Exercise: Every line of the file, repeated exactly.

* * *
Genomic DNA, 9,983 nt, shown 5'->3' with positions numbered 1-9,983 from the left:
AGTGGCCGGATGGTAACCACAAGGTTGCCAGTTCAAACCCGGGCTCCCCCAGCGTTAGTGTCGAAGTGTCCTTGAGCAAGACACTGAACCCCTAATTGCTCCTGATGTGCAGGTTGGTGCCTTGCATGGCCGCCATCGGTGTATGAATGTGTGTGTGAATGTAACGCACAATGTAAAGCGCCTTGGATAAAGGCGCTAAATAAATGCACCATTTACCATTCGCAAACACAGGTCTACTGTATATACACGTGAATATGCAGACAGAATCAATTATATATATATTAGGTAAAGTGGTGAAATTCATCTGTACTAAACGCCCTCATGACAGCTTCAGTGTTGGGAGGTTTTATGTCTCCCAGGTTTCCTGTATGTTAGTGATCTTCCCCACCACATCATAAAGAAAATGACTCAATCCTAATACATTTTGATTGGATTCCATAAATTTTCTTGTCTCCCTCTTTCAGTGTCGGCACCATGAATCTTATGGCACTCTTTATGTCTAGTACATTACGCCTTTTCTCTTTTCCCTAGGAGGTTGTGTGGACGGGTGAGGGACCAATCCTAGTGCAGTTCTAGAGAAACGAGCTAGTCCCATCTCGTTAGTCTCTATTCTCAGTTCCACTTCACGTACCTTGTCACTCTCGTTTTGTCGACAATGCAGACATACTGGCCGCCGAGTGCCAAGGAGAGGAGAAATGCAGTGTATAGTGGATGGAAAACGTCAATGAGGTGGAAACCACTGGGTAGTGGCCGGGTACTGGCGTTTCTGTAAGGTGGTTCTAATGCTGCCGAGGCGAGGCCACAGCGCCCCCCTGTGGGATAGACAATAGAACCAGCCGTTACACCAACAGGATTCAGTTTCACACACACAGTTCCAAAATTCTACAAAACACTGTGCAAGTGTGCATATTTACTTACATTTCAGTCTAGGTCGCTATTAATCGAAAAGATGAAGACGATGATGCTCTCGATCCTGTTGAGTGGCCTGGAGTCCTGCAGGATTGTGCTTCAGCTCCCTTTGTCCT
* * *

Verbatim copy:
Genomic DNA, 9,983 nt, shown 5'->3' with positions numbered 1-9,983 from the left:
AGTGGCCGGATGGTAACCACAAGGTTGCCAGTTCAAACCCGGGCTCCCCCAGCGTTAGTGTCGAAGTGTCCTTGAGCAAGACACTGAACCCCTAATTGCTCCTGATGTGCAGGTTGGTGCCTTGCATGGCCGCCATCGGTGTATGAATGTGTGTGTGAATGTAACGCACAATGTAAAGCGCCTTGGATAAAGGCGCTAAATAAATGCACCATTTACCATTCGCAAACACAGGTCTACTGTATATACACGTGAATATGCAGACAGAATCAATTATATATATATTAGGTAAAGTGGTGAAATTCATCTGTACTAAACGCCCTCATGACAGCTTCAGTGTTGGGAGGTTTTATGTCTCCCAGGTTTCCTGTATGTTAGTGATCTTCCCCACCACATCATAAAGAAAATGACTCAATCCTAATACATTTTGATTGGATTCCATAAATTTTCTTGTCTCCCTCTTTCAGTGTCGGCACCATGAATCTTATGGCACTCTTTATGTCTAGTACATTACGCCTTTTCTCTTTTCCCTAGGAGGTTGTGTGGACGGGTGAGGGACCAATCCTAGTGCAGTTCTAGAGAAACGAGCTAGTCCCATCTCGTTAGTCTCTATTCTCAGTTCCACTTCACGTACCTTGTCACTCTCGTTTTGTCGACAATGCAGACATACTGGCCGCCGAGTGCCAAGGAGAGGAGAAATGCAGTGTATAGTGGATGGAAAACGTCAATGAGGTGGAAACCACTGGGTAGTGGCCGGGTACTGGCGTTTCTGTAAGGTGGTTCTAATGCTGCCGAGGCGAGGCCACAGCGCCCCCCTGTGGGATAGACAATAGAACCAGCCGTTACACCAACAGGATTCAGTTTCACACACACAGTTCCAAAATTCTACAAAACACTGTGCAAGTGTGCATATTTACTTACATTTCAGTCTAGGTCGCTATTAATCGAAAAGATGAAGACGATGATGCTCTCGATCCTGTTGAGTGGCCTGGAGTCCTGCAGGATTGTGCTTCAGCTCCCTTTGTCCT